Time to hit the town...and most importantly we wanted to see some of this fierce danger that the Lonely Planet describes in this City '...Watch out for the bollards that line the main streets, where you may bang your shin.'. After reading this we couldn't resist the urge to get drunk and take the piss out of this valuable travel advice. (See photos). It was a Wednesday night, and nothing was happening, but this did not stop us from finding a very well themed rock bar playing heavy metal which neither of us were that into, though we were pretty impressed with the rock themed decor, tables made out of guitar bodies and the like.
After the stupidity was out of our system we decided to do something cultural and check out a coffee estate named Hacienda Venecia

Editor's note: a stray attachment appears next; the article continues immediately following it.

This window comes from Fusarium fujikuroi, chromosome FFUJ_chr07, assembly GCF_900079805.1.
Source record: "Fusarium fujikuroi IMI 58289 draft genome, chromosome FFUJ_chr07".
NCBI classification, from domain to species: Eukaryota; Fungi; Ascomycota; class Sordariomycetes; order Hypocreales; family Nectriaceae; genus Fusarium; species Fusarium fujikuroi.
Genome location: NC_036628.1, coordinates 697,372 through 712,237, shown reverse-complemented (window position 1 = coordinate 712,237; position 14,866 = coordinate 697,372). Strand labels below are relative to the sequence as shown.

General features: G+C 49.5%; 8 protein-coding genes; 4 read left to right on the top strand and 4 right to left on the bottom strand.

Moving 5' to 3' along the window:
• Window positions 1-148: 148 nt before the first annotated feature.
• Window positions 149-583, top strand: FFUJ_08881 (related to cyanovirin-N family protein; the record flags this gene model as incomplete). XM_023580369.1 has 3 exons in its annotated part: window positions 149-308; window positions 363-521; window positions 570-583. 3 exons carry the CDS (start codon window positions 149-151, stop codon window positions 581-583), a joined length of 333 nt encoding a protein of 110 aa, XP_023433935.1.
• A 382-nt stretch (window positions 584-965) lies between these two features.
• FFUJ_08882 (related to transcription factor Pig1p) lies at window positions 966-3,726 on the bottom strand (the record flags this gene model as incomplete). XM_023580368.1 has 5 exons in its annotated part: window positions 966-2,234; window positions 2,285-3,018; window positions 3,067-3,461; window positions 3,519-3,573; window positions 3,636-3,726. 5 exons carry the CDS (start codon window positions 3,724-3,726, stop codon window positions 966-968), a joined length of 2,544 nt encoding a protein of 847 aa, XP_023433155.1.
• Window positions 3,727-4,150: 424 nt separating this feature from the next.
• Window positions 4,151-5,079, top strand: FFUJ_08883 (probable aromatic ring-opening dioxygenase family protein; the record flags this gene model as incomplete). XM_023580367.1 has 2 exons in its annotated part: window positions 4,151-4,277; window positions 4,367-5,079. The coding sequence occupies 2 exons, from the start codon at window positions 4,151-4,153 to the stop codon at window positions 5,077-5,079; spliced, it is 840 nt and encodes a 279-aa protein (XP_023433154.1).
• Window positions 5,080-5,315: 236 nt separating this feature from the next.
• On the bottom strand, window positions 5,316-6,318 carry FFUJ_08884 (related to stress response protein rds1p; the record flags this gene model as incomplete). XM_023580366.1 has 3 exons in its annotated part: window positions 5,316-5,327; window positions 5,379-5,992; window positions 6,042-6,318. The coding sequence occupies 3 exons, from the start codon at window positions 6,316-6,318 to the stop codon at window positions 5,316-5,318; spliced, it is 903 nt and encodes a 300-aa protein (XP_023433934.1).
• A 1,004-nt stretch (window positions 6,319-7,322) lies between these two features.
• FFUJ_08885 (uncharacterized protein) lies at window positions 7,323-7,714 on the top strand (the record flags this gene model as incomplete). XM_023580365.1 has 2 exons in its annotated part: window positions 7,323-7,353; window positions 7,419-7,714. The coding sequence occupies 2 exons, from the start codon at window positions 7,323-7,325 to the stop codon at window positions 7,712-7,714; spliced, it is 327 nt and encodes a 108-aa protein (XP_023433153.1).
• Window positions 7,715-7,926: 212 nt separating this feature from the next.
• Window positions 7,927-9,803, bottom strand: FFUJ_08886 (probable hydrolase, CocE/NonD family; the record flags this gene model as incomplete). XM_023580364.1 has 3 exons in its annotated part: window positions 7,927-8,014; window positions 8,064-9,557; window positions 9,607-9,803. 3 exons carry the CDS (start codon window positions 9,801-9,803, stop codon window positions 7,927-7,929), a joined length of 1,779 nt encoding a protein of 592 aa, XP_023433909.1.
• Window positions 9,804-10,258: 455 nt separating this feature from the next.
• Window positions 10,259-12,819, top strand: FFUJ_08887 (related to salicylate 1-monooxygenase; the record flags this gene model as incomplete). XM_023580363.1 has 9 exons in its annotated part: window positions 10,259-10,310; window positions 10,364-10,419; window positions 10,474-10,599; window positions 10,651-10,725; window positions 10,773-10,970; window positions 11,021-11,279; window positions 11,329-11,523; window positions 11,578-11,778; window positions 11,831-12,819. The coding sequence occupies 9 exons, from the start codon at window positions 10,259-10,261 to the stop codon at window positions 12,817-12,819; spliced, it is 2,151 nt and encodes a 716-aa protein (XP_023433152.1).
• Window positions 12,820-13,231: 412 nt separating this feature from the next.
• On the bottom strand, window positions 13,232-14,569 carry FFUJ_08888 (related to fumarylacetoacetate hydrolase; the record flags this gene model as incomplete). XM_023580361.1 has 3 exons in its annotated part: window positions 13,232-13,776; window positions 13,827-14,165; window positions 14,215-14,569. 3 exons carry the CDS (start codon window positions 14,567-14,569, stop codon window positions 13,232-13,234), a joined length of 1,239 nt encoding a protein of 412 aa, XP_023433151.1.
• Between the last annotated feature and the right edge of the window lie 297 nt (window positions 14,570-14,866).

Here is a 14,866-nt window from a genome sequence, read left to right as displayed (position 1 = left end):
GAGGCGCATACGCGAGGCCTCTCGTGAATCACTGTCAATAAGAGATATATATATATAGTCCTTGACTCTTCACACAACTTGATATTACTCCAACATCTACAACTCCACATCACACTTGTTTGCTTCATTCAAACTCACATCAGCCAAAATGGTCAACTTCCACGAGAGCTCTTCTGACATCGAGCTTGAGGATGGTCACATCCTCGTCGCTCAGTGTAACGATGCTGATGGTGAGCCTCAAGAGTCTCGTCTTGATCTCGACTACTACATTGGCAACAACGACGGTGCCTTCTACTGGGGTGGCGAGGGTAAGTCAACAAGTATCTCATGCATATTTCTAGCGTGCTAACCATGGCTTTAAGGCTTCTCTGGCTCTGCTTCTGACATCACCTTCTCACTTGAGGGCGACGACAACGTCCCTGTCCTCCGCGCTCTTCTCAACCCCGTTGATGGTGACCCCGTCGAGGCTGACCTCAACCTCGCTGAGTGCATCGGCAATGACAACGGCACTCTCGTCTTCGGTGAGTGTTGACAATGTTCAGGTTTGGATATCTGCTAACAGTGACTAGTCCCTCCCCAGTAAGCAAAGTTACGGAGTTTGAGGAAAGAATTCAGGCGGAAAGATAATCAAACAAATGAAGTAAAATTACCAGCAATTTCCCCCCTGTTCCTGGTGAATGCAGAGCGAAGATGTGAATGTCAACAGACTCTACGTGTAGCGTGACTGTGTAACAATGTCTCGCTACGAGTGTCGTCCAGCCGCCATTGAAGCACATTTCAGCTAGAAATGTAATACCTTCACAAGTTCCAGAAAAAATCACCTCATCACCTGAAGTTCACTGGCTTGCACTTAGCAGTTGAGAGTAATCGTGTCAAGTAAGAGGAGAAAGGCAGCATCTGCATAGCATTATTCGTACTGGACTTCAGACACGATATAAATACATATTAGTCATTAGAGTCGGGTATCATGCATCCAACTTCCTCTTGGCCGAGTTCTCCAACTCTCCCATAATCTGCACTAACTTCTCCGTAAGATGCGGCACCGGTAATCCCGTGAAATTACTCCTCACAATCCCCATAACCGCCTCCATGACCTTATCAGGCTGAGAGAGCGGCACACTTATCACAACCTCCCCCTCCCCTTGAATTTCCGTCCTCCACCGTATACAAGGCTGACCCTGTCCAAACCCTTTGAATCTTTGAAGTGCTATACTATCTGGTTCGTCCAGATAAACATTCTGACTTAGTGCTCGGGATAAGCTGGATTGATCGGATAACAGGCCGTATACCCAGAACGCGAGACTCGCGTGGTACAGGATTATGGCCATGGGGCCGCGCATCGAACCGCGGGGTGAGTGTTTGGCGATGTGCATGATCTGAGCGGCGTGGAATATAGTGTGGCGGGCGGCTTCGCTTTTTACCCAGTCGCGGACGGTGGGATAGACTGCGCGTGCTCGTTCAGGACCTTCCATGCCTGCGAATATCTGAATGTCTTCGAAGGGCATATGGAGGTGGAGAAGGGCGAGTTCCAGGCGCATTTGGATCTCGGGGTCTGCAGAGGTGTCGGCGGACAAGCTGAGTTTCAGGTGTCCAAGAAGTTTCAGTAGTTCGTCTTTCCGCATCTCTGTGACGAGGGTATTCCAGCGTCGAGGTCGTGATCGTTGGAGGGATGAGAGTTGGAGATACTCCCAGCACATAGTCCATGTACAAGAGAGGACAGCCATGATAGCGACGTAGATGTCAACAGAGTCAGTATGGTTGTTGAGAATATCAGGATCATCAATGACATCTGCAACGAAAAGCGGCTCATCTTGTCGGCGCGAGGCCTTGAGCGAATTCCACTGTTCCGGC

We arrived after about an hour of terror along a dirt road at 80km/h at a beautiful hacienda. We were invited in and were told we could have as much coffee as we wanted, I begun immediately. We were lead into the roasting room and showed the roasting process, and how it is possible to make as many as 12 different coffee aromas and end tastes just by roasting at different temperatures and times. The tour took us walking through the plantations and up to their cleaning and drying factories. They also explained why we have all been drinking such terrible coffee in South America. We got to see the difference between premium beans that have not been deformed or damaged and the beans that are not up to premium quality. The taste difference between these two beans are worlds apart. All beans get sold, the only difference is the price. The thing in South America is that people don't have a coffee culture, they can't tell the difference between amazing coffee and a cup full of dirt dug out from under a door mat, (though I think the reason this is, is because of the 7 tablespoons of sugar they mix into their coffee before drinking it) so when you put a bag of premium beans that costs $10 a pound next to a bag of average beans that costs $4 a pound, why would they want to buy the more expensive bag?